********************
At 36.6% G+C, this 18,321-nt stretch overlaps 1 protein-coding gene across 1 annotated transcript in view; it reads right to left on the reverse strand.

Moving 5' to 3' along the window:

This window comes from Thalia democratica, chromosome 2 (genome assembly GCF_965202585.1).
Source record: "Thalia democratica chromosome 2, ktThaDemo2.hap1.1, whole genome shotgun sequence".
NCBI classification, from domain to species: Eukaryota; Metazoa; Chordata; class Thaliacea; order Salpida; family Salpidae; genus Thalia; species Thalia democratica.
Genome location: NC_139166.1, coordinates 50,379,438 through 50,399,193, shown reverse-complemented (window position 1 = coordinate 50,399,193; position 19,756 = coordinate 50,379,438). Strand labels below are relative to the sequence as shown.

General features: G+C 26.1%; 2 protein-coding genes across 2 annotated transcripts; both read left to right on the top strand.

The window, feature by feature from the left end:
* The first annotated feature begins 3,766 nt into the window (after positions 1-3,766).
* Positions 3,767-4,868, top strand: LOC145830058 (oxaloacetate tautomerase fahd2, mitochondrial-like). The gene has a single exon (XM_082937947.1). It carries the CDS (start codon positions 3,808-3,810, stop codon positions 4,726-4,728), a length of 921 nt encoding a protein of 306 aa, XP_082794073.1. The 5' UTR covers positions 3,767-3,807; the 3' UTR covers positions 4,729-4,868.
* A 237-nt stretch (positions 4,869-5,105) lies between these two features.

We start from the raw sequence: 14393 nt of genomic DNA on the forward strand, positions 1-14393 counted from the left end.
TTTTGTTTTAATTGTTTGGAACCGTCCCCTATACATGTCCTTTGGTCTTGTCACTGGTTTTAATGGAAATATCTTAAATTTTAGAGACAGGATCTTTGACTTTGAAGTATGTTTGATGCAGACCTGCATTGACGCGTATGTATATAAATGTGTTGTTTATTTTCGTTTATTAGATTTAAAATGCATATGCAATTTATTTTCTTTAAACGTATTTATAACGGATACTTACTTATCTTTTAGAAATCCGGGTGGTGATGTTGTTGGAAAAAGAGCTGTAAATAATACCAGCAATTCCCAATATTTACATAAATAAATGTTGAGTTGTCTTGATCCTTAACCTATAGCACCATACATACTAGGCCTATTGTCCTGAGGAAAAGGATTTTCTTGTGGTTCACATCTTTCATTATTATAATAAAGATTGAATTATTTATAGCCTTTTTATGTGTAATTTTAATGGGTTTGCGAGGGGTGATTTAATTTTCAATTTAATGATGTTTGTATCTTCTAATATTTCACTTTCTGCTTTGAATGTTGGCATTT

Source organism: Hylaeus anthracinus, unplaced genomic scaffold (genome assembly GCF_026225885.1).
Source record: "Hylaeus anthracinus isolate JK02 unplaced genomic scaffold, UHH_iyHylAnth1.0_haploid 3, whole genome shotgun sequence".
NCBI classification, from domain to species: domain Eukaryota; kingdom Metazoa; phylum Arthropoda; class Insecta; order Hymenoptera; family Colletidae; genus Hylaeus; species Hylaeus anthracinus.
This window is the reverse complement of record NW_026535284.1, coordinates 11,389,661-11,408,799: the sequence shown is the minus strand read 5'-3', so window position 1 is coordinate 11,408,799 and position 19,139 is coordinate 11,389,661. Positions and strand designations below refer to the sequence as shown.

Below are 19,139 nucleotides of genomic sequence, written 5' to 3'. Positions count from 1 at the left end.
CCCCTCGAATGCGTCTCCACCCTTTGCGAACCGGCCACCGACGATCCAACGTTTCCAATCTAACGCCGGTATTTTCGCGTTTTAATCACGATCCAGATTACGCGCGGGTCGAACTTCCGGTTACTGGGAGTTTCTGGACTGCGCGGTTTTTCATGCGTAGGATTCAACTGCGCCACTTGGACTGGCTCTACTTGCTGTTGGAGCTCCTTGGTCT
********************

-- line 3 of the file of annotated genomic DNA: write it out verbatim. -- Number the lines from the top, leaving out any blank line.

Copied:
This window comes from Thalia democratica, chromosome 2 (genome assembly GCF_965202585.1).